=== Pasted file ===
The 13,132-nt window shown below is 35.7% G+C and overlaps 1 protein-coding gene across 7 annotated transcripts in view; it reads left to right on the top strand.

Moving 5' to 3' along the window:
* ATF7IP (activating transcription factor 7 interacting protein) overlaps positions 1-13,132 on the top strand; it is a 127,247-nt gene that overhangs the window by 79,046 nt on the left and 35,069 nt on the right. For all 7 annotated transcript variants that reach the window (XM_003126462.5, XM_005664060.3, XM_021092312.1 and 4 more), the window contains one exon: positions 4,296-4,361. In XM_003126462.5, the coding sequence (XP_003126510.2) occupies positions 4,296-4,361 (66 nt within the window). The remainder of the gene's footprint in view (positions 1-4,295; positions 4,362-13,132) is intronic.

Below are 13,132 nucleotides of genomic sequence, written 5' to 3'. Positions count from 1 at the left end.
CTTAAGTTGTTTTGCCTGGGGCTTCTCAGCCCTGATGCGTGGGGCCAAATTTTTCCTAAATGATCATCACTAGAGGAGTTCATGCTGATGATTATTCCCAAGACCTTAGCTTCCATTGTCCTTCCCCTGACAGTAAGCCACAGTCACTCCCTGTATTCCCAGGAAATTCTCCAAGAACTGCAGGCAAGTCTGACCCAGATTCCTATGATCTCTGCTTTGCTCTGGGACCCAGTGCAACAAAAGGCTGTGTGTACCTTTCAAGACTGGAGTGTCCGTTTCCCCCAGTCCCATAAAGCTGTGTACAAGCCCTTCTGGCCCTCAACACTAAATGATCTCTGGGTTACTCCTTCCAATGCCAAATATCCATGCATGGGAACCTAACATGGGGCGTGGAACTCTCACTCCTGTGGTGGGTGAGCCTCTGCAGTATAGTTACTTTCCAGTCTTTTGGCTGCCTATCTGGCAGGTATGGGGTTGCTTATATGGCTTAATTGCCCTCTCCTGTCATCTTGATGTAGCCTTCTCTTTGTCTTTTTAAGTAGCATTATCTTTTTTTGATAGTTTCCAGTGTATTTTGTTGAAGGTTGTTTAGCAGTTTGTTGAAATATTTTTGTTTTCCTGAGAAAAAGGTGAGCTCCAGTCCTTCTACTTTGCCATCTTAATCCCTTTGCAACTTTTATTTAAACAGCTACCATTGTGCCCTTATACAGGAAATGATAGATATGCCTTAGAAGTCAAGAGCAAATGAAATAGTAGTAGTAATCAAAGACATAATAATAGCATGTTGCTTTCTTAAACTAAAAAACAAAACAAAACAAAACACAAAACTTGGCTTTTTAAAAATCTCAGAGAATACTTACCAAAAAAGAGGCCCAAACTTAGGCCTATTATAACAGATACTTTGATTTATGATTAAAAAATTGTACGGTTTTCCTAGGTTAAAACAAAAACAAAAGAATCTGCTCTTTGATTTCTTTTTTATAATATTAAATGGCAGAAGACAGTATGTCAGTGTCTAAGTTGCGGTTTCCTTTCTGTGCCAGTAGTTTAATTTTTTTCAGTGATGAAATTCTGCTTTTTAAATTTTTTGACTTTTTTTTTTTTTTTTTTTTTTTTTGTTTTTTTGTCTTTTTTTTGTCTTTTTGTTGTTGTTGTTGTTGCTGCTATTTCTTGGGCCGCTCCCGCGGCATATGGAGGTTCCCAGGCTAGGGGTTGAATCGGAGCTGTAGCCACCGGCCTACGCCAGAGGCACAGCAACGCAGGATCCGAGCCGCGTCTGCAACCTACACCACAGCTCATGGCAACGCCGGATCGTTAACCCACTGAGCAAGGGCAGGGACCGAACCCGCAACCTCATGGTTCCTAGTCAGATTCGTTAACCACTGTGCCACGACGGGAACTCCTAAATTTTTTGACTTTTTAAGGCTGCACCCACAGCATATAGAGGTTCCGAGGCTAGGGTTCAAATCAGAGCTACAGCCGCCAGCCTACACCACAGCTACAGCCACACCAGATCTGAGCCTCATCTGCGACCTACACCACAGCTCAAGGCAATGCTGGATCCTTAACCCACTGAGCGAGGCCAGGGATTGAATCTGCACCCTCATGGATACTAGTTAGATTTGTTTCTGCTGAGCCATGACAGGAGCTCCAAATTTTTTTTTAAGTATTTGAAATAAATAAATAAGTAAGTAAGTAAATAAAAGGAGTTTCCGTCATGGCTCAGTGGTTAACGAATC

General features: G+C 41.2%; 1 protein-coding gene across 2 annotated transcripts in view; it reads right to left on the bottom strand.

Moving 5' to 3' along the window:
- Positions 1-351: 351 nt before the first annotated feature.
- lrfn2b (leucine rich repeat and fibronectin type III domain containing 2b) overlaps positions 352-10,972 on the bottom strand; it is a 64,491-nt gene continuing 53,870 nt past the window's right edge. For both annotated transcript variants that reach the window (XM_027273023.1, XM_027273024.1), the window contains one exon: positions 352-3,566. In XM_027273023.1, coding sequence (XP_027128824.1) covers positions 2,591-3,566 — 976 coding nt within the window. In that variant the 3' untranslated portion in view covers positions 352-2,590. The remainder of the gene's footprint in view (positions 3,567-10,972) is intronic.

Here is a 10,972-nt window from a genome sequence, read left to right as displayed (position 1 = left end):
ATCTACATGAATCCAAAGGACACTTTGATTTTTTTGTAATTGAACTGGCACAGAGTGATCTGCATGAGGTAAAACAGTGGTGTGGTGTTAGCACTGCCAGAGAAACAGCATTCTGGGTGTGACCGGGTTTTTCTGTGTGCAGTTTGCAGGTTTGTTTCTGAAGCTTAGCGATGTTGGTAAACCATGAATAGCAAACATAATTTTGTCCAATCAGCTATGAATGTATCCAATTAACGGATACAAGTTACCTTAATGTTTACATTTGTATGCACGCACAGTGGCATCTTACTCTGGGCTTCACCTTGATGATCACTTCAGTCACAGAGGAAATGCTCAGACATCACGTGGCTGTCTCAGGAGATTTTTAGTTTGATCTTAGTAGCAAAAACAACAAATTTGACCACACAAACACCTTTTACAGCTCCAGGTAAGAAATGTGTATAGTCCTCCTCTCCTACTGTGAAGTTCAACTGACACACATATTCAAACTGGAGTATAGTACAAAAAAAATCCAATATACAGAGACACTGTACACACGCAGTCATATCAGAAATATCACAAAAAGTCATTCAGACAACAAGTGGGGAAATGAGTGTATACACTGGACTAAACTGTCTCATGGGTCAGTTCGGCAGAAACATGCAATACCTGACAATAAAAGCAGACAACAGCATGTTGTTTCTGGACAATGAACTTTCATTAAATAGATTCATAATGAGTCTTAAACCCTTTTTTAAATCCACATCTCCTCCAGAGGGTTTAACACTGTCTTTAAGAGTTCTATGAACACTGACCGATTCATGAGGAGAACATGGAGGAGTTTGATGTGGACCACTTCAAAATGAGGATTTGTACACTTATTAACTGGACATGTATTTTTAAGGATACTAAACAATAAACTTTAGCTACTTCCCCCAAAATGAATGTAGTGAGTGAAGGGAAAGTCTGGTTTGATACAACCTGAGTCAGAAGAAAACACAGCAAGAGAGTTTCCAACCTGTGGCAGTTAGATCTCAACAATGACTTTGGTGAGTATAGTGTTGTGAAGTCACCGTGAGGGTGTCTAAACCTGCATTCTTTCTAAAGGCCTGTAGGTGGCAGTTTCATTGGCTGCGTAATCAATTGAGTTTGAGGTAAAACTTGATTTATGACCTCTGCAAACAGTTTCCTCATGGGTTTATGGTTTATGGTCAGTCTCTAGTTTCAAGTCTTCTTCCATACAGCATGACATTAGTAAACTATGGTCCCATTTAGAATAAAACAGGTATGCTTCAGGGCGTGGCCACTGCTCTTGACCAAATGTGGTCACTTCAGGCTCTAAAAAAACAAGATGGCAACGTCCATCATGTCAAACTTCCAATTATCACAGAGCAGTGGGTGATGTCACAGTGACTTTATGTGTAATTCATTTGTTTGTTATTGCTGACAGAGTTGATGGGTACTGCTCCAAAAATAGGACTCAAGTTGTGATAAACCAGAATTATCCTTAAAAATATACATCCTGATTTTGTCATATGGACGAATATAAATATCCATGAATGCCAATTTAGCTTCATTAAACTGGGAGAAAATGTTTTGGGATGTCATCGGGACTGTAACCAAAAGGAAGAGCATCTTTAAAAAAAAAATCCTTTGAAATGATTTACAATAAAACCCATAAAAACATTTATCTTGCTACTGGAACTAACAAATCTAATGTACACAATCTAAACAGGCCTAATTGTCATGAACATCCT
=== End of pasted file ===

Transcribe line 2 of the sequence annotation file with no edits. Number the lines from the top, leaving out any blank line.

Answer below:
Moving 5' to 3' along the window: